|dc.description.abstract||Solasodine, a steroidal alkaloid, is used by the pharmaceutical industry in certain
parts of the world, as a raw material in the synthesis of steroid drugs. The
compound is contained in many members of the genus Solanum, including S.
mauritianum Scop., a common weed in South Africa. The levels of solasodine in
three culture systems of S. mauritianum under various cultural conditions were
A high performance liquid chromatographic (HPLC) method was developed for the
detection of solasodine. In order that low-cost, fixed wavelength ultra-violet
detectors could be used, which would make the technique more widely applicable,
a derivatization step, namely benzoylation, was included in the sample preparation.
An extraction and purification protocol was then established, that complemented the
HPLC technique and allowed successful detection of solasodine levels in a whole
range of different sample types, including callus, suspension cultured cells, roots,
stems and leaves.
The three culture systems examined were callus, suspension and hairy root cultures.
The callus system was used to establish which cultural parameters affected
solasodine content in vitro to the greatest extent. A control culture was grown on
a MURASHIGE and SKOOG (1962) medium (excluding glycine) supplemented
with 3 % sucrose, 0.1 g I ¯¹ myo-inositol and lacking hormones. This culture
contained an average of 9.2 μg g ¯¹ DW of solasodine. Many factors, including
alteration of the carbon : nitrogen ratio and substitution of Gelrite for agar as the gelling agent, had no significant effect on the solasodine content of the callus or its
growth. Greatly increased solasodine productivity of the callus was recorded when
glucose was substituted for sucrose, the medium strength was reduced by half, or
certain combinations of the hormones benzyladenine and naphthaleneacetic acid
were added to the medium. The maximum levels of solasodine recorded in these
cultures, on a per gram dry weight basis, equalled those of the vegetative parts of
an intact S. mauritianum plant, but were approximately three times lower than those
of the green berries.
Suspension cultures could not be grown on the same medium as the callus cultures.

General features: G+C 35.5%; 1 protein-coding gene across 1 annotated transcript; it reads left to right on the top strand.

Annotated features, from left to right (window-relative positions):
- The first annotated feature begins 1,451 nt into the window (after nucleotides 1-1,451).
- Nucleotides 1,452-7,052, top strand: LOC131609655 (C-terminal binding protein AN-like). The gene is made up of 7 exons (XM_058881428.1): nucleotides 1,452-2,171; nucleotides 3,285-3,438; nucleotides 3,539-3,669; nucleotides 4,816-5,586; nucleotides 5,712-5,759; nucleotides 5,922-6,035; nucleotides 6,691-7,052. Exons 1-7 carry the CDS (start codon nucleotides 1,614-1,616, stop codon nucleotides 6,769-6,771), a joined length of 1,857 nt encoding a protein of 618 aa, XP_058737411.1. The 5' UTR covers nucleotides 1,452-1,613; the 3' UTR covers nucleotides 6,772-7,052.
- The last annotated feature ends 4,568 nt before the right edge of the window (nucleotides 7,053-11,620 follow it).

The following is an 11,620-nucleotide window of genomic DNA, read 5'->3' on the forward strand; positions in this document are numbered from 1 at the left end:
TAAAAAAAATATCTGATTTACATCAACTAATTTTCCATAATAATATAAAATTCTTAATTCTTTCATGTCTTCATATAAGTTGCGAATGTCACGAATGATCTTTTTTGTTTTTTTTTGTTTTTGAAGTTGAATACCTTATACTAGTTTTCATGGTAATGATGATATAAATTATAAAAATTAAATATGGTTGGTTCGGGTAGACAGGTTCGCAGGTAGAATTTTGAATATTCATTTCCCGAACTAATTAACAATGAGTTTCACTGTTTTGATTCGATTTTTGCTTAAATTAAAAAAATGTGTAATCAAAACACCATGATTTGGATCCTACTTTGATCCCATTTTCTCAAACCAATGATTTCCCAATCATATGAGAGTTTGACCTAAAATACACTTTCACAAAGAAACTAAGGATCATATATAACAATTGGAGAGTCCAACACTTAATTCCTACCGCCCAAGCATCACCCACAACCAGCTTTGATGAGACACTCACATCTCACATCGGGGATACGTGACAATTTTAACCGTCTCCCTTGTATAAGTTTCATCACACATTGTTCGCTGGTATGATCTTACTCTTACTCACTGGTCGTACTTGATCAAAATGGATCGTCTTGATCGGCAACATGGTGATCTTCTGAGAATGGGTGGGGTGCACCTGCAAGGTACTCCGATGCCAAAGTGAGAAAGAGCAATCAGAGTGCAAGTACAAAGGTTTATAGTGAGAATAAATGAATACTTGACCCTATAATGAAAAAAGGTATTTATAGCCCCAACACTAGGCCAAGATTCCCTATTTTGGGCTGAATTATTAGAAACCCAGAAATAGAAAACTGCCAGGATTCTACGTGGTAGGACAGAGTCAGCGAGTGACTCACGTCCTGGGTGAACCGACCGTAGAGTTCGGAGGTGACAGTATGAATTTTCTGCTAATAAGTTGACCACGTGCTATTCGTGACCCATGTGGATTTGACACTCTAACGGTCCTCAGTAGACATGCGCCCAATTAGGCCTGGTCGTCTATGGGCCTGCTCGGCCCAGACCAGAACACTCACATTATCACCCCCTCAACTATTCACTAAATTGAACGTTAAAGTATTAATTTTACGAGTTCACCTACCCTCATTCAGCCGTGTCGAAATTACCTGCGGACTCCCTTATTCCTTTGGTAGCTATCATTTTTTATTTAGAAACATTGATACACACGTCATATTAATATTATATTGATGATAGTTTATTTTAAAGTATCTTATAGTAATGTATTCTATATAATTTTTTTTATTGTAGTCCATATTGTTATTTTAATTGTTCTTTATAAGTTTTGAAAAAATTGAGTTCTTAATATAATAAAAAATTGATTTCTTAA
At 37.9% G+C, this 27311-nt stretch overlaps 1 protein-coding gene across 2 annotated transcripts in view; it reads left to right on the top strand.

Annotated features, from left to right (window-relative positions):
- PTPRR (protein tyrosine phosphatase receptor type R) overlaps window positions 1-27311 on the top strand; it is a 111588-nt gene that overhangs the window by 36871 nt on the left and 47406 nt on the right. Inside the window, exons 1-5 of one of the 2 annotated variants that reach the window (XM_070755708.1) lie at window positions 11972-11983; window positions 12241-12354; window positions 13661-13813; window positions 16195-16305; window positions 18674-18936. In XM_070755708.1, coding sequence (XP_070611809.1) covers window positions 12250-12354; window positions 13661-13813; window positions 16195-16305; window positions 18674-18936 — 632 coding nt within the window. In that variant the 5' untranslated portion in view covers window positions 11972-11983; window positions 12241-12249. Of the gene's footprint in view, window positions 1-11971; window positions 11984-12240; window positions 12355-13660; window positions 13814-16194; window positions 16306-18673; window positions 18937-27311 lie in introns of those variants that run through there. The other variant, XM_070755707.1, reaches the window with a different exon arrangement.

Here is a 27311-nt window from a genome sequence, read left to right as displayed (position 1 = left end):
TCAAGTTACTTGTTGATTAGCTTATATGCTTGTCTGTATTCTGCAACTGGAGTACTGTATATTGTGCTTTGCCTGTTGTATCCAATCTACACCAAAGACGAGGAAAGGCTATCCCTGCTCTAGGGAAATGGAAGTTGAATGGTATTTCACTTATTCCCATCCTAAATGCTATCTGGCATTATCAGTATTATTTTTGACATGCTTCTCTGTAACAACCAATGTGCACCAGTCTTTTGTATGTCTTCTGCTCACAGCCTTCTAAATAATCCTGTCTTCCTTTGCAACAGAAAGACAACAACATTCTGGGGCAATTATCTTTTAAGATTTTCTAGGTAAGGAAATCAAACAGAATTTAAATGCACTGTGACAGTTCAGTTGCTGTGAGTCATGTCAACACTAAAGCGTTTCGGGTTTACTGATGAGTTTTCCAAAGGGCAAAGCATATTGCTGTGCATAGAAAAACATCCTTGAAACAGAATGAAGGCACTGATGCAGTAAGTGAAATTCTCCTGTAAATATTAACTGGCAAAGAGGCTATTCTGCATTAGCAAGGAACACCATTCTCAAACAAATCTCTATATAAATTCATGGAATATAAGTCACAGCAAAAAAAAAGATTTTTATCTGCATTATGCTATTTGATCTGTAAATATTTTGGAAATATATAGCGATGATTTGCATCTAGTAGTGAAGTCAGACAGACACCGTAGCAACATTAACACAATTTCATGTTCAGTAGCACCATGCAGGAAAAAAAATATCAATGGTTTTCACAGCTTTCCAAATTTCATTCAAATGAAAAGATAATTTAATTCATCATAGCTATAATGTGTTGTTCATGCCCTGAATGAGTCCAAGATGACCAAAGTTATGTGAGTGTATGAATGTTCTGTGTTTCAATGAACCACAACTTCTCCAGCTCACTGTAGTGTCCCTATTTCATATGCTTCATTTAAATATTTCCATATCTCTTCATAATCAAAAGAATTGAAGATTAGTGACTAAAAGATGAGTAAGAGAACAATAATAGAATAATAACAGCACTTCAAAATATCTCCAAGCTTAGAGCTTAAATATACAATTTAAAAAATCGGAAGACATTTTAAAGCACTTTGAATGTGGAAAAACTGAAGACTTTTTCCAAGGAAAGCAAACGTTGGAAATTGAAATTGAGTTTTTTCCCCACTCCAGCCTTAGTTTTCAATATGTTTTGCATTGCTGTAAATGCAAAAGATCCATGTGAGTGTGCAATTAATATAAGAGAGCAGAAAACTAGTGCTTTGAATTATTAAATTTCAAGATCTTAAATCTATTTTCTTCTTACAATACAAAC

Substitution of the vitamin complement of MURASHIGE and SKOOG (1962) with
the so-called RT vitamin complement of KHANNA and STAB A (1968), resulted
in successful growth and maintenance of S. mauritianum suspension cultures. The
auxin, 2,4-dichlorophenoxyacetic acid (1 mg I ¯¹) was included in the medium. None
of the suspension cultures grown on this medium, or slight modifications thereof,
contained any trace of solasodine. This system could therefore not be used for the
synthesis of solasodine in vitro.
Hairy root cultures were initiated by inoculation of an excised hypocotyl of an in
vitro-grown seedling of S. mauritianum with a 48 hour culture of Agrobacterium
rhizogenes LBA 9402. Transformation frequency was extremely low. The
transformed roots could be excised and grown successfully on a phytohormone-free
medium, either in the solid or liquid form. Solasodine was extracted from hairy
roots grown in a full-strength liquid MURASHIGE and SKOOG (1962) medium
(excluding glycine) supplemented with 3 % sucrose and 0.1 g I ¯¹ myo-inositol, a half-strength such medium and a full-strength medium with 3 % glucose substituting
for 3 % sucrose. In the latter medium, growth was very poor, whereas in the other
two media, growth was very rapid . Both solasodine content (126 μg g¯¹DW) and
root growth were greatest in the full-strength medium supplemented with 3 %
sucrose. This level of solasodine was greater than that found in any of the callus
cultures or vegetative parts of the plant and approached that of the green berries of
S. mauritianum. Overall, of the culture types of S. mauritianum tested, the hairy
root culture system appears to be most favourable for the in vitro production of